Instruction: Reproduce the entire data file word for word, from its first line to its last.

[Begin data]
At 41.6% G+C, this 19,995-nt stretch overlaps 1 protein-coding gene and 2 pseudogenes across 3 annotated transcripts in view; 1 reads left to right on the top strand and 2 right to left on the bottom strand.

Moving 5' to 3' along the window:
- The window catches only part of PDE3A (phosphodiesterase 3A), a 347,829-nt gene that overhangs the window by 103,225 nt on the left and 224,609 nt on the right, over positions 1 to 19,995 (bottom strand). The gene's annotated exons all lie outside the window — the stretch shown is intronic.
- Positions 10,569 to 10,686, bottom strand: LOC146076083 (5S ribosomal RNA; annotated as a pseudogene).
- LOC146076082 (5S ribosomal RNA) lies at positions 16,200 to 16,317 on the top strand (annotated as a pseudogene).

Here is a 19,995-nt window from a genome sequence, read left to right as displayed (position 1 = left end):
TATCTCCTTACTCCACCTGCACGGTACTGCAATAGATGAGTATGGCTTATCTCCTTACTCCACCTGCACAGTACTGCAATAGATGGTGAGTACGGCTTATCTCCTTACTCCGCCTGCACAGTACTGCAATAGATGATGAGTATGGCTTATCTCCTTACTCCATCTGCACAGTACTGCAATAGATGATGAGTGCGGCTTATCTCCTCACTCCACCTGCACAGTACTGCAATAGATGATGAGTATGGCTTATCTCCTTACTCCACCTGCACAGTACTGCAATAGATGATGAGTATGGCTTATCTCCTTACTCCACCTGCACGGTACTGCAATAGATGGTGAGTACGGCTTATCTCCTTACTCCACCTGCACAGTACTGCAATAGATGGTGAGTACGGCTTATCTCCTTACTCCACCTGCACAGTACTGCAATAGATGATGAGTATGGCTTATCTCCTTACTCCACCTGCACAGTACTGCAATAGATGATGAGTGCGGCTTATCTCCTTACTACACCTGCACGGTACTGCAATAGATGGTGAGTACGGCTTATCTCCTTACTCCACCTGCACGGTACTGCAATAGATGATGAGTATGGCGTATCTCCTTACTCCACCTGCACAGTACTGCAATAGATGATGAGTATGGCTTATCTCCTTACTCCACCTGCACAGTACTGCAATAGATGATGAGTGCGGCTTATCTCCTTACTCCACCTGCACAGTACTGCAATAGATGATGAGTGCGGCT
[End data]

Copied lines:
At 41.6% G+C, this 19,995-nt stretch overlaps 1 protein-coding gene and 2 pseudogenes across 3 annotated transcripts in view; 1 reads left to right on the top strand and 2 right to left on the bottom strand.

Moving 5' to 3' along the window:
- The window catches only part of PDE3A (phosphodiesterase 3A), a 347,829-nt gene that overhangs the window by 103,225 nt on the left and 224,609 nt on the right, over positions 1 to 19,995 (bottom strand). The gene's annotated exons all lie outside the window — the stretch shown is intronic.
- Positions 10,569 to 10,686, bottom strand: LOC146076083 (5S ribosomal RNA; annotated as a pseudogene).
- LOC146076082 (5S ribosomal RNA) lies at positions 16,200 to 16,317 on the top strand (annotated as a pseudogene).

Here is a 19,995-nt window from a genome sequence, read left to right as displayed (position 1 = left end):
TATCTCCTTACTCCACCTGCACGGTACTGCAATAGATGAGTATGGCTTATCTCCTTACTCCACCTGCACAGTACTGCAATAGATGGTGAGTACGGCTTATCTCCTTACTCCGCCTGCACAGTACTGCAATAGATGATGAGTATGGCTTATCTCCTTACTCCATCTGCACAGTACTGCAATAGATGATGAGTGCGGCTTATCTCCTCACTCCACCTGCACAGTACTGCAATAGATGATGAGTATGGCTTATCTCCTTACTCCACCTGCACAGTACTGCAATAGATGATGAGTATGGCTTATCTCCTTACTCCACCTGCACGGTACTGCAATAGATGGTGAGTACGGCTTATCTCCTTACTCCACCTGCACAGTACTGCAATAGATGGTGAGTACGGCTTATCTCCTTACTCCACCTGCACAGTACTGCAATAGATGATGAGTATGGCTTATCTCCTTACTCCACCTGCACAGTACTGCAATAGATGATGAGTGCGGCTTATCTCCTTACTACACCTGCACGGTACTGCAATAGATGGTGAGTACGGCTTATCTCCTTACTCCACCTGCACGGTACTGCAATAGATGATGAGTATGGCGTATCTCCTTACTCCACCTGCACAGTACTGCAATAGATGATGAGTATGGCTTATCTCCTTACTCCACCTGCACAGTACTGCAATAGATGATGAGTGCGGCTTATCTCCTTACTCCACCTGCACAGTACTGCAATAGATGATGAGTGCGGCT